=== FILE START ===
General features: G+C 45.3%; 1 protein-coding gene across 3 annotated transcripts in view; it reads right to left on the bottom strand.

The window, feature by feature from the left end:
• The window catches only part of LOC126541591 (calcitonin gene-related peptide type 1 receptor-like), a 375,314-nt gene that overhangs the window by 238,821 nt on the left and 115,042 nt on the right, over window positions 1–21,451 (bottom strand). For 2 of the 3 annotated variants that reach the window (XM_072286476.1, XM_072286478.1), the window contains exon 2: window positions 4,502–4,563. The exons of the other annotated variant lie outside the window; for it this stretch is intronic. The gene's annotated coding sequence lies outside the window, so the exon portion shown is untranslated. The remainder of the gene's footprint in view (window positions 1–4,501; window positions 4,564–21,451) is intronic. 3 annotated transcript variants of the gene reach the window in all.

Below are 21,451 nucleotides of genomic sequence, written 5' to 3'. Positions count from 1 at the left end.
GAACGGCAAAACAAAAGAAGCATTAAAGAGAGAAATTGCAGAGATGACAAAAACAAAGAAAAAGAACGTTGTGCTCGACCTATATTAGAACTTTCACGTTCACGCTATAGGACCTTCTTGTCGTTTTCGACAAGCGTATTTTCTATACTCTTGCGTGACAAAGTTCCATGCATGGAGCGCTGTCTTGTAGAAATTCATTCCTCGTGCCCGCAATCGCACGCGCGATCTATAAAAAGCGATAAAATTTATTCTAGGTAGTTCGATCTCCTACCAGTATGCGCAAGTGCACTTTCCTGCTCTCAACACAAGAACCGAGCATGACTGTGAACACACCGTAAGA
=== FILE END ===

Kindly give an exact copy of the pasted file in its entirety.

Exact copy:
General features: G+C 45.3%; 1 protein-coding gene across 3 annotated transcripts in view; it reads right to left on the bottom strand.

The window, feature by feature from the left end:
• The window catches only part of LOC126541591 (calcitonin gene-related peptide type 1 receptor-like), a 375,314-nt gene that overhangs the window by 238,821 nt on the left and 115,042 nt on the right, over window positions 1–21,451 (bottom strand). For 2 of the 3 annotated variants that reach the window (XM_072286476.1, XM_072286478.1), the window contains exon 2: window positions 4,502–4,563. The exons of the other annotated variant lie outside the window; for it this stretch is intronic. The gene's annotated coding sequence lies outside the window, so the exon portion shown is untranslated. The remainder of the gene's footprint in view (window positions 1–4,501; window positions 4,564–21,451) is intronic. 3 annotated transcript variants of the gene reach the window in all.

Below are 21,451 nucleotides of genomic sequence, written 5' to 3'. Positions count from 1 at the left end.
GAACGGCAAAACAAAAGAAGCATTAAAGAGAGAAATTGCAGAGATGACAAAAACAAAGAAAAAGAACGTTGTGCTCGACCTATATTAGAACTTTCACGTTCACGCTATAGGACCTTCTTGTCGTTTTCGACAAGCGTATTTTCTATACTCTTGCGTGACAAAGTTCCATGCATGGAGCGCTGTCTTGTAGAAATTCATTCCTCGTGCCCGCAATCGCACGCGCGATCTATAAAAAGCGATAAAATTTATTCTAGGTAGTTCGATCTCCTACCAGTATGCGCAAGTGCACTTTCCTGCTCTCAACACAAGAACCGAGCATGACTGTGAACACACCGTAAGA